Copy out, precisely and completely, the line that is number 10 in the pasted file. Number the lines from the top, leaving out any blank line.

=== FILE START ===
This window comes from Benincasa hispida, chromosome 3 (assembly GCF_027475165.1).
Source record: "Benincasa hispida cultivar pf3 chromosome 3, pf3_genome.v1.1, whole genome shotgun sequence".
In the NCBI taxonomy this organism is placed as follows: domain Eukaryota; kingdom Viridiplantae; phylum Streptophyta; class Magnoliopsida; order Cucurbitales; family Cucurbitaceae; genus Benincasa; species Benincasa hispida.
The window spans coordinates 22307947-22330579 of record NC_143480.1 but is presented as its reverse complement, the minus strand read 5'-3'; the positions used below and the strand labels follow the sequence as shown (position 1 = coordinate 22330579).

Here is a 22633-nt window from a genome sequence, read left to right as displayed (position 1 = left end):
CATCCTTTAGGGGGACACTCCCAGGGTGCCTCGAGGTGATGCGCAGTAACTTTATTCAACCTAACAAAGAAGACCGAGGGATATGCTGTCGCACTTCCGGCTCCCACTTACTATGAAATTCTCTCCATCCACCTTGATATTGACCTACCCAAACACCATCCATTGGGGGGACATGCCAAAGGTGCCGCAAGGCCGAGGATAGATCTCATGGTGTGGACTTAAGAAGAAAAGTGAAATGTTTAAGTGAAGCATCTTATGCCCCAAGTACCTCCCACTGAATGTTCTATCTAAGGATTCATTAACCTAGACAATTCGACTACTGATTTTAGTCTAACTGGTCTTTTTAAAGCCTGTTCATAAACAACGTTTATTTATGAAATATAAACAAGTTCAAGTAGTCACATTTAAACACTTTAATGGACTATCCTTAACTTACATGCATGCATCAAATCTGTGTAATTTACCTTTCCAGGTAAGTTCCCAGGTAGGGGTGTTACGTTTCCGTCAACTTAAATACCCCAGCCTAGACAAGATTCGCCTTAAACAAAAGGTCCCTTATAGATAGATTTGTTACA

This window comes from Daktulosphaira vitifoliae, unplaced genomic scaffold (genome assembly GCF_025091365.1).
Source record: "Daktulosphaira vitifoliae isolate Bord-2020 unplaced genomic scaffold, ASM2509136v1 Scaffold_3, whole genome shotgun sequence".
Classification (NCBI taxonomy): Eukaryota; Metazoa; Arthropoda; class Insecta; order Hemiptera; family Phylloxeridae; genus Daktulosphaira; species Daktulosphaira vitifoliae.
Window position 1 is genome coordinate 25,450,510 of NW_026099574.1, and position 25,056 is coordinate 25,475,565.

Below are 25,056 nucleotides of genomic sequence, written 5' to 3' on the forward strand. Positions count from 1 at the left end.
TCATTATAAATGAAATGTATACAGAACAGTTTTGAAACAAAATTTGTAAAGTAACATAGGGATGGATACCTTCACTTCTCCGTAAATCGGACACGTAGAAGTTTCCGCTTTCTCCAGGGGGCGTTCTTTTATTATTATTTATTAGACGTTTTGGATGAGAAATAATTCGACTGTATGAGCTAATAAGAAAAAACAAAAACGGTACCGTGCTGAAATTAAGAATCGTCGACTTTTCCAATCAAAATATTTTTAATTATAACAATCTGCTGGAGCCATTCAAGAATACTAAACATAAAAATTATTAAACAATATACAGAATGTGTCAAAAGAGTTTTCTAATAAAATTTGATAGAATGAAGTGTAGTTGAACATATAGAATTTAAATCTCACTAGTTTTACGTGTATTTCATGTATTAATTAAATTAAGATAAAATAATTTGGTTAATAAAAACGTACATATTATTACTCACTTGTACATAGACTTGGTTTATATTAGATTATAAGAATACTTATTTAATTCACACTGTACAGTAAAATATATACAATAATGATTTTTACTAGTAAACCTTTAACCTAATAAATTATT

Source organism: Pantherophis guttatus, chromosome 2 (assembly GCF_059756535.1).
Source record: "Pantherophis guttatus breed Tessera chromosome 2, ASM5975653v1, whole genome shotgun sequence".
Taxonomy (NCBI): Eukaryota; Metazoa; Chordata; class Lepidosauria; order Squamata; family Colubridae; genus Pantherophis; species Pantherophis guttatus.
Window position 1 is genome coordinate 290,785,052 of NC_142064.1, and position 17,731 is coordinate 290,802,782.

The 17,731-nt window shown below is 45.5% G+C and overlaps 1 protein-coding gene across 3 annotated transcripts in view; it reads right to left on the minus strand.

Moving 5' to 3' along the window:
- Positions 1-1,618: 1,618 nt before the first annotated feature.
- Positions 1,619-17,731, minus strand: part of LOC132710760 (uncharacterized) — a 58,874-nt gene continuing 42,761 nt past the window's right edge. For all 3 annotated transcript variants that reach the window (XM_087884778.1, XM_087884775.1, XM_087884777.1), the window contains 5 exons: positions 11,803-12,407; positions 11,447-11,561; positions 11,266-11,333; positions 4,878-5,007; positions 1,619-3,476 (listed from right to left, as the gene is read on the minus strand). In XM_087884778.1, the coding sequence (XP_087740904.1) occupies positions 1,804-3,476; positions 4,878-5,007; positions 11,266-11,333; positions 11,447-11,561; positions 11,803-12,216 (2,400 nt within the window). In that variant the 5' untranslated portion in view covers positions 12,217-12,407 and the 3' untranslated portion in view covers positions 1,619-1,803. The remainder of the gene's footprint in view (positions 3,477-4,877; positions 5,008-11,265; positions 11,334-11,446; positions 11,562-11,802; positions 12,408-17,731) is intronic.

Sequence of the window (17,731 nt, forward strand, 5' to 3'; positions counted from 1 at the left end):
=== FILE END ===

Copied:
Window position 1 is genome coordinate 25,450,510 of NW_026099574.1, and position 25,056 is coordinate 25,475,565.